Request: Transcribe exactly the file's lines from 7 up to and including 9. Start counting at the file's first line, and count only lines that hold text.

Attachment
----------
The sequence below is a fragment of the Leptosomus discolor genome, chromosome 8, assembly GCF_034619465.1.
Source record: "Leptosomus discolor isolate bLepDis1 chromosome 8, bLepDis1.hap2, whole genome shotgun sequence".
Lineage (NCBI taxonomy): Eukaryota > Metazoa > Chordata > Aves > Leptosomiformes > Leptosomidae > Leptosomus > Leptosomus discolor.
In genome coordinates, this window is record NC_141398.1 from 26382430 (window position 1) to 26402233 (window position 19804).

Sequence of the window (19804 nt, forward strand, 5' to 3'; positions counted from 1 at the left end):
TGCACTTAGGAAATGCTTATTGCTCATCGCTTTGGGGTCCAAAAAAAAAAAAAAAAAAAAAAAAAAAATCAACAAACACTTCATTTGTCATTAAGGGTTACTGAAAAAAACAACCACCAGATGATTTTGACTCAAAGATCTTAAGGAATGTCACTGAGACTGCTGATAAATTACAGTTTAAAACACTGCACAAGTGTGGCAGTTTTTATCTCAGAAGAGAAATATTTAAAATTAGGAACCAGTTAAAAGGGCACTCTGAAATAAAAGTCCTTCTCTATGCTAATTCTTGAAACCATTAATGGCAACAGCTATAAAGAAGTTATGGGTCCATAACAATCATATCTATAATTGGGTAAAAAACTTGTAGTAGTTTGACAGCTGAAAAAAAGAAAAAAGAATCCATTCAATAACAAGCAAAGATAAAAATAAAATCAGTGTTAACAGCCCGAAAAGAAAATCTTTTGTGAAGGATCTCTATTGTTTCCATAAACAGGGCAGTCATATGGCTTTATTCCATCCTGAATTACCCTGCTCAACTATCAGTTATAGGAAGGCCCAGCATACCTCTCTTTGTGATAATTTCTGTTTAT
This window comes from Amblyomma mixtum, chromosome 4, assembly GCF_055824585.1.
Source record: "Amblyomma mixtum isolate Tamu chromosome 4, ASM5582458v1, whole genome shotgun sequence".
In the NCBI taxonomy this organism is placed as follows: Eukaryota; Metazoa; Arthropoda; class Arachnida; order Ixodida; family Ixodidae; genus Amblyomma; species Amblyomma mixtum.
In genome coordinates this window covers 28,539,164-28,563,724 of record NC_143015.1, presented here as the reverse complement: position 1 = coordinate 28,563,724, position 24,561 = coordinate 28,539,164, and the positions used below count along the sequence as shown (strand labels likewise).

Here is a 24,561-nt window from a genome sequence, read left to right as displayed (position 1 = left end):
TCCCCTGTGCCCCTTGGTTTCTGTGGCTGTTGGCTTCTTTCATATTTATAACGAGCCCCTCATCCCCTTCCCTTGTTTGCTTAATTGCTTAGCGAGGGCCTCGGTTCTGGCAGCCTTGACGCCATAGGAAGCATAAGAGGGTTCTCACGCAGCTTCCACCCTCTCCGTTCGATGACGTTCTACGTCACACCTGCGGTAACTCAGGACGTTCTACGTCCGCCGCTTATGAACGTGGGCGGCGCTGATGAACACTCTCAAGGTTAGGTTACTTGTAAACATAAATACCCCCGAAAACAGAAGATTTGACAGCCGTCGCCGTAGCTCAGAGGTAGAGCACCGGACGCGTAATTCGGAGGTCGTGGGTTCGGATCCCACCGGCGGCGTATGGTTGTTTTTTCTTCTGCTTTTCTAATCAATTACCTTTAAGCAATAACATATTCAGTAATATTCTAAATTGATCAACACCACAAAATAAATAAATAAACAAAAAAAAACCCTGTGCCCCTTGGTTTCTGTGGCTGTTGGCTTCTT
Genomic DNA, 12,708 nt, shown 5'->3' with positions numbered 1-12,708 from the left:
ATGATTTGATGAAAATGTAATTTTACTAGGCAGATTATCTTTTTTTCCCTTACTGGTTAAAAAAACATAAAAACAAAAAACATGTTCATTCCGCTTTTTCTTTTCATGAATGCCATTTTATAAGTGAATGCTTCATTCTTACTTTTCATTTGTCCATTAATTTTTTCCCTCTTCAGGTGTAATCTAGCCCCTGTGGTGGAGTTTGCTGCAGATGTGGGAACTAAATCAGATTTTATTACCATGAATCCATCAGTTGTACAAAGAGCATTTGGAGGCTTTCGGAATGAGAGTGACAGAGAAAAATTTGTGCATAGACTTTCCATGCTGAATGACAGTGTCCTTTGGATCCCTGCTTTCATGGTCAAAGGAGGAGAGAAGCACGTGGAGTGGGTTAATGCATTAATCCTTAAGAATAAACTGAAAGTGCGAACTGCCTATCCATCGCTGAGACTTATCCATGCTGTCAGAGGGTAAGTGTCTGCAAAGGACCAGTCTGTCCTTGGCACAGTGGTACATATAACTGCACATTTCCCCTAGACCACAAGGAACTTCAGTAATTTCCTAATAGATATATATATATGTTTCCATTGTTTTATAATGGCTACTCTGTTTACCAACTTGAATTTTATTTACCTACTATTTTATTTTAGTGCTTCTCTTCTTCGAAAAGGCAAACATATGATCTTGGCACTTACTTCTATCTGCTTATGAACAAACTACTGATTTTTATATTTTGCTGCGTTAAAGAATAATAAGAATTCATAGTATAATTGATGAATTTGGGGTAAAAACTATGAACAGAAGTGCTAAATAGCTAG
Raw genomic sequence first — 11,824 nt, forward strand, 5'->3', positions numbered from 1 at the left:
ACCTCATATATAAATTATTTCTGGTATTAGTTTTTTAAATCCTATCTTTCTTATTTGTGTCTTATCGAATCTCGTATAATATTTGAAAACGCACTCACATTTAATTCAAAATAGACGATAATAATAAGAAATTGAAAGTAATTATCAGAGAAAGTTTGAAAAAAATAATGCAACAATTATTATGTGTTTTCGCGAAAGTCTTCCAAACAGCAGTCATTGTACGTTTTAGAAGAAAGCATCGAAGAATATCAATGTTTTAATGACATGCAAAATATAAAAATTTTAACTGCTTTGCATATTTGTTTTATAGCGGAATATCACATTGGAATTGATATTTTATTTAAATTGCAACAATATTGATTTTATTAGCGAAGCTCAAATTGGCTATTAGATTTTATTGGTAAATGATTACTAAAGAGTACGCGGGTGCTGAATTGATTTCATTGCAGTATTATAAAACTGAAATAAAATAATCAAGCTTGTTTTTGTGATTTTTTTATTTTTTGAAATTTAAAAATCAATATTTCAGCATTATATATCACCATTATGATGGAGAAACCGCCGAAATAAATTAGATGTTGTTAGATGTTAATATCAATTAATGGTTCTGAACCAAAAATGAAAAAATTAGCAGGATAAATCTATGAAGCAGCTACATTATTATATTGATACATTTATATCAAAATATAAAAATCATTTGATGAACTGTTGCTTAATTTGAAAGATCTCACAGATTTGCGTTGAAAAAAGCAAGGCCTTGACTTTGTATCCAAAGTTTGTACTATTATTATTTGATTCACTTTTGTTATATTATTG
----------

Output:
This window comes from Amblyomma mixtum, chromosome 4, assembly GCF_055824585.1.
Source record: "Amblyomma mixtum isolate Tamu chromosome 4, ASM5582458v1, whole genome shotgun sequence".
In the NCBI taxonomy this organism is placed as follows: Eukaryota; Metazoa; Arthropoda; class Arachnida; order Ixodida; family Ixodidae; genus Amblyomma; species Amblyomma mixtum.